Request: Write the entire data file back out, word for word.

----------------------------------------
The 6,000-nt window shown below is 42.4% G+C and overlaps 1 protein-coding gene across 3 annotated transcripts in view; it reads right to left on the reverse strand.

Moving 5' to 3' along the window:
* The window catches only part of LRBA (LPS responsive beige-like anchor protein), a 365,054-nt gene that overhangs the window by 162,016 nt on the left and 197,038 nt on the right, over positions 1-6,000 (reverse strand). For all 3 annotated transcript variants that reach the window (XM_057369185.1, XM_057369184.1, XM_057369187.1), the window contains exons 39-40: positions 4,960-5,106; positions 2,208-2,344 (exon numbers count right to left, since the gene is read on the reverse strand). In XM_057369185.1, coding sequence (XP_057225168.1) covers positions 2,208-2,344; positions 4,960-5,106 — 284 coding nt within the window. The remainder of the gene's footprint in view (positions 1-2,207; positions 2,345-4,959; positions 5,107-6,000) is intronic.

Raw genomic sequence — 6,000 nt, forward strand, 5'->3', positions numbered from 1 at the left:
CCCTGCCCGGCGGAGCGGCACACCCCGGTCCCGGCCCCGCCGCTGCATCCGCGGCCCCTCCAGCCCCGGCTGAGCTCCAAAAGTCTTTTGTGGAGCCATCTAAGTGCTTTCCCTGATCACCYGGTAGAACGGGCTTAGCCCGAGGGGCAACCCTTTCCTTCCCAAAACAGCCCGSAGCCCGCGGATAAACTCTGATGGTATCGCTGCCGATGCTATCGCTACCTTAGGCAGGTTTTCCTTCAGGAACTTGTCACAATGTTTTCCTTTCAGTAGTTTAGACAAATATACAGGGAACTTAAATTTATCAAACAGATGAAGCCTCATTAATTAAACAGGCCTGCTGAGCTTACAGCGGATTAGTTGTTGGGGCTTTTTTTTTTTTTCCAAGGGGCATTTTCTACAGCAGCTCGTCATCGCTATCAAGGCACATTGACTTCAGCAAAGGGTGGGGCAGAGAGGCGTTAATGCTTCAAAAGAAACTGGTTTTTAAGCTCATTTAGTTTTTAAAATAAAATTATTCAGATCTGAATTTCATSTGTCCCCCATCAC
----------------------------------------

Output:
The 6,000-nt window shown below is 42.4% G+C and overlaps 1 protein-coding gene across 3 annotated transcripts in view; it reads right to left on the reverse strand.

Moving 5' to 3' along the window:
* The window catches only part of LRBA (LPS responsive beige-like anchor protein), a 365,054-nt gene that overhangs the window by 162,016 nt on the left and 197,038 nt on the right, over positions 1-6,000 (reverse strand). For all 3 annotated transcript variants that reach the window (XM_057369185.1, XM_057369184.1, XM_057369187.1), the window contains exons 39-40: positions 4,960-5,106; positions 2,208-2,344 (exon numbers count right to left, since the gene is read on the reverse strand). In XM_057369185.1, coding sequence (XP_057225168.1) covers positions 2,208-2,344; positions 4,960-5,106 — 284 coding nt within the window. The remainder of the gene's footprint in view (positions 1-2,207; positions 2,345-4,959; positions 5,107-6,000) is intronic.

Raw genomic sequence — 6,000 nt, forward strand, 5'->3', positions numbered from 1 at the left:
CCCTGCCCGGCGGAGCGGCACACCCCGGTCCCGGCCCCGCCGCTGCATCCGCGGCCCCTCCAGCCCCGGCTGAGCTCCAAAAGTCTTTTGTGGAGCCATCTAAGTGCTTTCCCTGATCACCYGGTAGAACGGGCTTAGCCCGAGGGGCAACCCTTTCCTTCCCAAAACAGCCCGSAGCCCGCGGATAAACTCTGATGGTATCGCTGCCGATGCTATCGCTACCTTAGGCAGGTTTTCCTTCAGGAACTTGTCACAATGTTTTCCTTTCAGTAGTTTAGACAAATATACAGGGAACTTAAATTTATCAAACAGATGAAGCCTCATTAATTAAACAGGCCTGCTGAGCTTACAGCGGATTAGTTGTTGGGGCTTTTTTTTTTTTTCCAAGGGGCATTTTCTACAGCAGCTCGTCATCGCTATCAAGGCACATTGACTTCAGCAAAGGGTGGGGCAGAGAGGCGTTAATGCTTCAAAAGAAACTGGTTTTTAAGCTCATTTAGTTTTTAAAATAAAATTATTCAGATCTGAATTTCATSTGTCCCCCATCAC